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Gilbert files election contest lawsuit after GOP governor primary loss

Michelle Rindels
Michelle Rindels
Jacob Solis
Jacob Solis
Election 2022

Attorney Joey Gilbert has filed an election contest lawsuit after initial results, and then a subsequent recount made at his request, showed he lost the Republican governor primary by about 26,000 votes to Clark County Sheriff Joe Lombardo.

Robert Beadles, a cryptocurrency millionaire and activist who funded the recount, wrote on his website that the lawsuit was filed Friday in Carson City District Court and will prove that “Joey Gilbert rightfully won the primary with 100% certainty.”

“It’s simple; we prove with mathematical certainty Joey Gilbert is the winner of the primary gubernatorial race and that he had over 55,000 votes taken from him,” Beadles wrote. “It’s a slam dunk case. We’ll post the suit, the exhibits, opinions, etc., as soon as the State publishes them.”

The Las Vegas Review-Journal reported that the lawsuit was filed by attorney Craig Mueller, who was involved in several unsuccessful Republican candidates’ challenges to 2020 election results.

The lawsuit, obtained Monday by The Nevada Independent, asserts that Gilbert’s challenge is “not a political question, but rather a mathematical issue.” 

Alleging Lombardo’s win is a “mathematical impossibility,” the suit argues that the votes — once “statistically corrected” — will demonstrate “with irrefutable geometric finality” that Gilbert won the Republican gubernatorial primary by more than 55,000 votes.

More specifically, the suit points to alleged irregularities, including the lack of linear correlation between percentages of Election Day, early and mail-in votes for Gilbert — a missing correlation that, it argues, suggests a “geometric impossibility” derived through an “illegal formula.”

The suit then argues that, per its own adjusted statistical model, thousands of alleged votes for Gilbert were “drawn illegally” into Gov. Steve Sisolak’s pool of votes, and that per the “corrected” mathematical model presented in the suit, Gilbert had instead received more than 83,000 votes to Lombardo’s 44,000 in Clark County. 

The complaint includes a lengthy exhibit authored by Edward Solomon, an “expert mathematician” who previously claimed to have found evidence of the 2020 election being rigged via algorithm. Independent fact-checkers have debunked many of Solomon’s claims as showing “a basic misunderstanding of how vote counts work,” and his credentials were challenged by voting machine company Dominion in a lawsuit that claimed he was a “convicted drug dealer who never graduated college and whose current job was setting up swing sets in Long Island, New York.”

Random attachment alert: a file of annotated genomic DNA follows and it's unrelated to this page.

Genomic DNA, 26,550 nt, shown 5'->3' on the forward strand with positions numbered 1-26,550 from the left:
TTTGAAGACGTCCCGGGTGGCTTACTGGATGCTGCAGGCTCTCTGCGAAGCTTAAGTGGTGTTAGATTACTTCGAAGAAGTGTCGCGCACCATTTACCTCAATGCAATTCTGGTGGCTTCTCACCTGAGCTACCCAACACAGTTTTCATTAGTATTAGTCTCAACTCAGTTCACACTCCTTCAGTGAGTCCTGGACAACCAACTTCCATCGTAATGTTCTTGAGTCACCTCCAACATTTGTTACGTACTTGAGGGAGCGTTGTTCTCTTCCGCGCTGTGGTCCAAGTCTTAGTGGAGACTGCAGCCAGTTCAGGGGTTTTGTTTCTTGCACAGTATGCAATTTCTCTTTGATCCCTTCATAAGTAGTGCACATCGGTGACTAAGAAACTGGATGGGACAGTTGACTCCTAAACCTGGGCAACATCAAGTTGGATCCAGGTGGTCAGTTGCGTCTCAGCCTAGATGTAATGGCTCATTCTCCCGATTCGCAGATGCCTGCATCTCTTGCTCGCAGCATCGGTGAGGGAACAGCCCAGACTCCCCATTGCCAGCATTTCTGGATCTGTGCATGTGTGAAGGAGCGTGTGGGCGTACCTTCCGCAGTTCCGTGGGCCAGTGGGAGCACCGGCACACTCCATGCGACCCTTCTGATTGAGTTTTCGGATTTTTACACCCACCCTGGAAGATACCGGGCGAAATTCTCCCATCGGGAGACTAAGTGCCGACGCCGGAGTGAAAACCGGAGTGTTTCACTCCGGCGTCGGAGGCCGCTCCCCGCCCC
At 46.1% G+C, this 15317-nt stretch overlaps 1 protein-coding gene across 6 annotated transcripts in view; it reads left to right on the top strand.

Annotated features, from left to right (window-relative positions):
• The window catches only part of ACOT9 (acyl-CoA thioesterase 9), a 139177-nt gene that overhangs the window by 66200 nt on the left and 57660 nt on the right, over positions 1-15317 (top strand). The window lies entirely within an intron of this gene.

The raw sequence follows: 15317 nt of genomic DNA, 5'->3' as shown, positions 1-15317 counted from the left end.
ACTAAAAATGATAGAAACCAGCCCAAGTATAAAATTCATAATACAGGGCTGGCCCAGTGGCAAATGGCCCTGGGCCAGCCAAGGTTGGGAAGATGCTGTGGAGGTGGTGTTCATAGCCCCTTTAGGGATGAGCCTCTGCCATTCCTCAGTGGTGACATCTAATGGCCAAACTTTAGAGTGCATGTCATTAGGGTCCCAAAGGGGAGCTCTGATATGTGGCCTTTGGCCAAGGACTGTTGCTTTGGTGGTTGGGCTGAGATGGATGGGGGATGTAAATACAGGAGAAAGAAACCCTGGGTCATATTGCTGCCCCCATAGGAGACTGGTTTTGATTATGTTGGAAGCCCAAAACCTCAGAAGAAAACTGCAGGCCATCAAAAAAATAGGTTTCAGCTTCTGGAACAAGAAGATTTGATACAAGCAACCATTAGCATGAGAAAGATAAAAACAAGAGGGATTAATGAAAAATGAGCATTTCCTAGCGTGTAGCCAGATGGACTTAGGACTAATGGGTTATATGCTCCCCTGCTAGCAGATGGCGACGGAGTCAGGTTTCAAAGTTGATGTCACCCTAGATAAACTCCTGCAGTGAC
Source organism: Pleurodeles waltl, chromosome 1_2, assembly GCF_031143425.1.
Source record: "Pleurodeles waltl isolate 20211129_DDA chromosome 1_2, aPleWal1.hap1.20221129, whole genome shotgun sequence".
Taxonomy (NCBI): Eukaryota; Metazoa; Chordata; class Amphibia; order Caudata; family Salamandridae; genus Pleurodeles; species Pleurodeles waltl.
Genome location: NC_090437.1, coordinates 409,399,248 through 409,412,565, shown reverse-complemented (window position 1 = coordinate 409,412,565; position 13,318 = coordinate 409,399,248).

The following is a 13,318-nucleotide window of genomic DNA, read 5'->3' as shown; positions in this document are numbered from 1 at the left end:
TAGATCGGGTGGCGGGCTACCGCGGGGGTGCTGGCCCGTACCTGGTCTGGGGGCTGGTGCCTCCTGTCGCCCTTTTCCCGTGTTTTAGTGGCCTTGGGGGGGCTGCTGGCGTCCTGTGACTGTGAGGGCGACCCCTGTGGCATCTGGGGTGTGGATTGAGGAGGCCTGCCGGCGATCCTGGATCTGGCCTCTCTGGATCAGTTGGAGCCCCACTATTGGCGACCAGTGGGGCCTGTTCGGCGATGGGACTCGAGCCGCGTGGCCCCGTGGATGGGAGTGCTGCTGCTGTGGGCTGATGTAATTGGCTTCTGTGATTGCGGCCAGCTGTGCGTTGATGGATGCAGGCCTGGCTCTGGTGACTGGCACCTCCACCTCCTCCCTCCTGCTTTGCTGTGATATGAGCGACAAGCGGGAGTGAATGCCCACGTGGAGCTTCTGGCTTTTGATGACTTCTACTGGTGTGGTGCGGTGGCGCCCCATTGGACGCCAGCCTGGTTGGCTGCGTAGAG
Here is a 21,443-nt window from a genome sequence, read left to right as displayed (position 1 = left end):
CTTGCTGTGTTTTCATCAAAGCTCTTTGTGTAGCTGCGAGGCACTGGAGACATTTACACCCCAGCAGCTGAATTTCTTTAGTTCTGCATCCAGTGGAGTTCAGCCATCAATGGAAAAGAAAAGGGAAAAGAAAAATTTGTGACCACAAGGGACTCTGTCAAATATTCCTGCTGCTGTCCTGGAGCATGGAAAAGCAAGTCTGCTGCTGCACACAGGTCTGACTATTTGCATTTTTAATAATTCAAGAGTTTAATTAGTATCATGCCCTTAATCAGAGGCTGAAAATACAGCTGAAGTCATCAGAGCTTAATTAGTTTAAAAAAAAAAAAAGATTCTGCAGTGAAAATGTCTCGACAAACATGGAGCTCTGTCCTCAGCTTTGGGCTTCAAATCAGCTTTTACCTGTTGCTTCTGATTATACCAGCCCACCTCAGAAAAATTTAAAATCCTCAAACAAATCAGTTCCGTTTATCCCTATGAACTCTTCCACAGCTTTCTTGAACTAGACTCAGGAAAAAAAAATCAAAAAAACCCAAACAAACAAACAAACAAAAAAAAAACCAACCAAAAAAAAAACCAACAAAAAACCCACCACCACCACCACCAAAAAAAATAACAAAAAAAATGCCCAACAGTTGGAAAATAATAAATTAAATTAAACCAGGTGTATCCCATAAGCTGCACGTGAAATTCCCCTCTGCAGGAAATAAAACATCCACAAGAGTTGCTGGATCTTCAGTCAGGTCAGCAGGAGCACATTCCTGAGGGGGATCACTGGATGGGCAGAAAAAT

The final recount in Clark County showed Lombardo receiving 57,808 votes to Gilbert’s 29,468. The recount in Clark reduced both candidates' original vote tallies, dropping Lombardo’s by eight votes and Gilbert by seven. 

The contest also requests not only that the election be annulled and certification delayed until the count and recount are “mathematically corrected,” but that a special master be appointed for “a proper determination” of the race, and that the court order a statewide investigation of the existing voter program.

Gilbert, a Reno attorney, needed to file an election contest no later than Monday to meet state deadlines.

Former President Donald Trump’s campaign unsuccessfully filed an election contest lawsuit in the 2020 election, but the effort sputtered in court after the campaign was unable to show sufficient legal evidence to overturn President Joe Biden’s 33,596-vote margin of victory. 

Nevada law allows candidates or voters to contest an election, and lays out a variety of grounds on which a contest can be brought, including proof that an election board was guilty of malfeasance or illegal or improper votes were cast in an amount equal or greater than the margin of victory or “in an amount sufficient to raise reasonable doubt as to the outcome of the election.”

Only two elections in state history have been overturned after a legal challenge — one time for a Douglas County state Senate seat in 1878, and in a 1970 Assembly race where a faulty voting booth incorrectly marked votes for the wrong candidate. 

A statewide recount Gilbert paid for revealed the candidate received seven fewer votes than in the initial count, according to a Nevada Independent analysis of county-level results. Gilbert has refused to concede the race.

Carly Sauvageau and Riley Snyder contributed to this report.

Updated: 7/18/22 at 11:22 a.m. - This story was updated to include details on the full lawsuit filed by Gilbert on Friday.


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